Inspired by the true story about Rev. Roger Minassian who at the age of 53 left the security of his pastorate to step outside his comfort zone to do the truly amazing. Knowing nothing about... See full summary »
Nick Rey Angelus
She's a Boy I Knew is a comic, heartbreaking, uplifting autobiography that focuses on the interpersonal relationships of a family who unexpectedly find their bonds strengthening as they ... See full summary »
I wanted to make a film that explored the standards of beauty imposed on today's black girls. How do these standards affect her self-esteem or self-image. Through making this film I learned... See full summary »
Based on a true story. As a young boy, Eddie Araujo always felt different somehow. She started putting on her mom's makeup and wearing her mom's clothes, which her mom found odd. By the time she entered her teen years, Eddie could no longer hide the fact that she was a lot different, that she was meant to be female and not male. When she finally accepted it and with her mom's eventual support, Eddie changed her name to Gwen and started to live life as female until a tragic night changed everything. Written by
Eddie Araujo took the name "Gwen" for her female identity after Gwen Stefani of No Doubt, her favorite singer. See more »
The defense attorney noted that Joey had punched a wall and
broke his hand after Sylvia had told him that Gwen was not really a female. A day or two after Sylvia tells him, a drunken Gwen walks along the fence of the construction site in which Joey was working; Joey walks up to the fence and you can clearly tell that none of his hands looked damaged in any way. See more »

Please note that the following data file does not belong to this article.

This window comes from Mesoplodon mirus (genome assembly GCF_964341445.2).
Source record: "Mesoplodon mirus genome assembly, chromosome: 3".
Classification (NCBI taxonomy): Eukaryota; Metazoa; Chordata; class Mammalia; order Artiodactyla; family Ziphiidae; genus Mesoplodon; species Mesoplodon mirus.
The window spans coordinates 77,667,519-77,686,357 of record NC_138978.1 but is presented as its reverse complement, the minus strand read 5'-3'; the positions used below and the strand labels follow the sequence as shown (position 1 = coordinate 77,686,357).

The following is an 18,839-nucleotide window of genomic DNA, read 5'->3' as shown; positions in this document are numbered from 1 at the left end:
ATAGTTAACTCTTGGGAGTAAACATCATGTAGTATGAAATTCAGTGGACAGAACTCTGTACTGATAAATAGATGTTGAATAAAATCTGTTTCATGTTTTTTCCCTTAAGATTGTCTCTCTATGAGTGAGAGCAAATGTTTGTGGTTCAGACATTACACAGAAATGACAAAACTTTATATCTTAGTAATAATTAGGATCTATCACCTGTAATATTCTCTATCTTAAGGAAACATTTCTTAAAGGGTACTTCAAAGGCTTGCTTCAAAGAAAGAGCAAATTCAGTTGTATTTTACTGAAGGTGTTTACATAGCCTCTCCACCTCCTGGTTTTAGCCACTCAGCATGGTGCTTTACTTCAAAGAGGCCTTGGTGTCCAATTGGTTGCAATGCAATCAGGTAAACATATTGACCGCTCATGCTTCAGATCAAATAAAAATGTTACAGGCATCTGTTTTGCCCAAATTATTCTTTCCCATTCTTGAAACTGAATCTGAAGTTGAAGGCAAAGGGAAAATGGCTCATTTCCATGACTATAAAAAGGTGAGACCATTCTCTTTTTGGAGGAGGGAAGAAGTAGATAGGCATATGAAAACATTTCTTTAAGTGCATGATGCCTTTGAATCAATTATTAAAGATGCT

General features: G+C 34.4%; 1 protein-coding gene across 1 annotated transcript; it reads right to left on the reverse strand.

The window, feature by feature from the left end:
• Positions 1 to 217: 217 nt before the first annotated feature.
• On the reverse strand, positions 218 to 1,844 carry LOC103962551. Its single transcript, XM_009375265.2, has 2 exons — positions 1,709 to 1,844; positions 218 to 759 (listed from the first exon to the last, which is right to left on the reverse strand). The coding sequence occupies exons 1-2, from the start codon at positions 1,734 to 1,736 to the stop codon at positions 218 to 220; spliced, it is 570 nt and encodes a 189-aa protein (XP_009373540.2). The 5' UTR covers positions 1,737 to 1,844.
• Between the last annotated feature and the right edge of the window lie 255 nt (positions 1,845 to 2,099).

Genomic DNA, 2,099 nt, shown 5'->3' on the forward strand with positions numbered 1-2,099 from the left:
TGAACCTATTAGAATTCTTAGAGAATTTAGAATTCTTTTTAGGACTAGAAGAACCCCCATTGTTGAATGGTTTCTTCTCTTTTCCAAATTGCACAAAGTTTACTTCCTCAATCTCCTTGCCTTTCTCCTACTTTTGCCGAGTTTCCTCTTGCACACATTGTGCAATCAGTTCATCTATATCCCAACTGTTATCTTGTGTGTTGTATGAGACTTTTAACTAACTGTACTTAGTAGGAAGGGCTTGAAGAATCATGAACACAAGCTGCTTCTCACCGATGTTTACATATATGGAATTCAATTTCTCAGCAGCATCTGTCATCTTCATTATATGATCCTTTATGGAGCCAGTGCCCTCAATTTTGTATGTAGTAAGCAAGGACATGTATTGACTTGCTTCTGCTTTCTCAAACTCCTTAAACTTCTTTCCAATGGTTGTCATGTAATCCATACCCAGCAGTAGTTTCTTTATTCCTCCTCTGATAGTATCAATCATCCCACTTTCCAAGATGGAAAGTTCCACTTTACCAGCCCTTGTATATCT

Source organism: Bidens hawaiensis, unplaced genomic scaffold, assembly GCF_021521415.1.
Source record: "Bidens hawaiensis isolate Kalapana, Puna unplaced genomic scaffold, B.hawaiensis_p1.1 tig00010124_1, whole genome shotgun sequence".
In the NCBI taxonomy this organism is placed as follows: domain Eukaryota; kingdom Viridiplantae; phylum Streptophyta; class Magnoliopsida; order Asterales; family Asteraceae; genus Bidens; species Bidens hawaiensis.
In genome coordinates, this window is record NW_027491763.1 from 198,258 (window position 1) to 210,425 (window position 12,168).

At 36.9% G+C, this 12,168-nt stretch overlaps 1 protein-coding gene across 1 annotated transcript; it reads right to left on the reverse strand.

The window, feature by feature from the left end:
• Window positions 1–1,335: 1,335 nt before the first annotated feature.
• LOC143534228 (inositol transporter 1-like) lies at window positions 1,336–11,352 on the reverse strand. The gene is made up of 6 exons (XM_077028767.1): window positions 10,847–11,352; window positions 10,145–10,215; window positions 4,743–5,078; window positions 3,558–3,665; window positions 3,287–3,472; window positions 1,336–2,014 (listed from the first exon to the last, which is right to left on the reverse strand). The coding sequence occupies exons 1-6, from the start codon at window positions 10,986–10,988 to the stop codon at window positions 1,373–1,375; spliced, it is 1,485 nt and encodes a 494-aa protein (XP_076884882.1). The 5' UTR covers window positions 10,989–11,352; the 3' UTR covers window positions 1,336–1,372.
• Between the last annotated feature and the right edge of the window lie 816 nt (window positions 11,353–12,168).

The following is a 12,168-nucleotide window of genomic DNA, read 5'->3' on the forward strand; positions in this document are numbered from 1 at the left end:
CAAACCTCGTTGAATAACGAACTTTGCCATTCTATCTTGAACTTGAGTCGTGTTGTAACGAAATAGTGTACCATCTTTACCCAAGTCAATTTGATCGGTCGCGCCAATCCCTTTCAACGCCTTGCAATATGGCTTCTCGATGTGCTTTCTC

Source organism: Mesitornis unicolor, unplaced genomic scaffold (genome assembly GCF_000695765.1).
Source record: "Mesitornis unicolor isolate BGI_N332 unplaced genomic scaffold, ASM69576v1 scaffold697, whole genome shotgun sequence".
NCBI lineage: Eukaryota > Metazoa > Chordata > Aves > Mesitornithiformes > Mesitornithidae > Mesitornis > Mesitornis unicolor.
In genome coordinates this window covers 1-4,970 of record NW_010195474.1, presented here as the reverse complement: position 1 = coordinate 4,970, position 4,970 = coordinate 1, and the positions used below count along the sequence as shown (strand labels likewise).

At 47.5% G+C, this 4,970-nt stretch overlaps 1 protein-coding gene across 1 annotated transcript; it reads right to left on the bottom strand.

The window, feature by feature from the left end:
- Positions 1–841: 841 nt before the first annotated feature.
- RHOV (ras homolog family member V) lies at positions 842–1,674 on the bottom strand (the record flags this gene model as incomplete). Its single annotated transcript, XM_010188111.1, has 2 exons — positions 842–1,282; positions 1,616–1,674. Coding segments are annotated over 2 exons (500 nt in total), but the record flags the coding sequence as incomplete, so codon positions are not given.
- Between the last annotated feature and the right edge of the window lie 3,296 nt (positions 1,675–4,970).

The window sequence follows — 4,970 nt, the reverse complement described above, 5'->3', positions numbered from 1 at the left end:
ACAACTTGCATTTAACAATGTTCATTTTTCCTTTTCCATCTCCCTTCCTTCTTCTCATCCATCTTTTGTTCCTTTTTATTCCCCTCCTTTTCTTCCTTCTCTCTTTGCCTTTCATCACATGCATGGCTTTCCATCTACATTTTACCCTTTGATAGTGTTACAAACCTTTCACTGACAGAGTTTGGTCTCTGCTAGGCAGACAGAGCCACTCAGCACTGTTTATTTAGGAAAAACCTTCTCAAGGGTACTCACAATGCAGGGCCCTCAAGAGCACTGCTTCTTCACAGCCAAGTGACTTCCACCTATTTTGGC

[speaking to Eddie and Chita]
You know what time I got up this morning? 4:30. I bet you didn't know that. I made the breakfast, did a laundry, I packed three lunches, I payed the bills and then I went to work. And do you know why?
Could I have your attention?
Could I hve your attention? Do you know why? Because this life, is, exactly what you make it.
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Performed by Mangana
Written by Edith Mesch
Courtesy of LoveCat Music
Published by Big Tiger Music (BMI) See more »
Excellent depiction of the case of a teenage transsexual who was killed in California in 2002.
Mercedes Ruehl is believable as a single mother struggling to cope with a son, who, from an early age, would rather wear a frilly pink dress and sleep with a Barbie doll than practice his baseball swing. One truly feels for her as she tries to understand a condition for which there is no parent's manual.
The young actor who plays Eddie as a child is excellent, as is JD Pardo as the more grown-up Gwen. Corey Stoll also does well as an ex-Marine who is Gwen's first and only boyfriend. (Did he know, or not? In a discussion between Mrs. Araujo and her younger son, the film grapples with this question.)
Directed by Polish-born Agnieszka Holland, whose own father died in police custody in her native Poland, this film is helpful in explaining how transsexualism can occur- - when a boy's sexual organs develop but masculinization of his brain never takes place.
The action of this movie switches from courtroom scenes to flashbacks, and we gain some inkling into how societal prejudices may have had an effect on the verdicts. Two of Gwen's four assailants were convicted in the killing, but hate-crime charges weren't applied.
This powerfully tragic story has taught me a lot.
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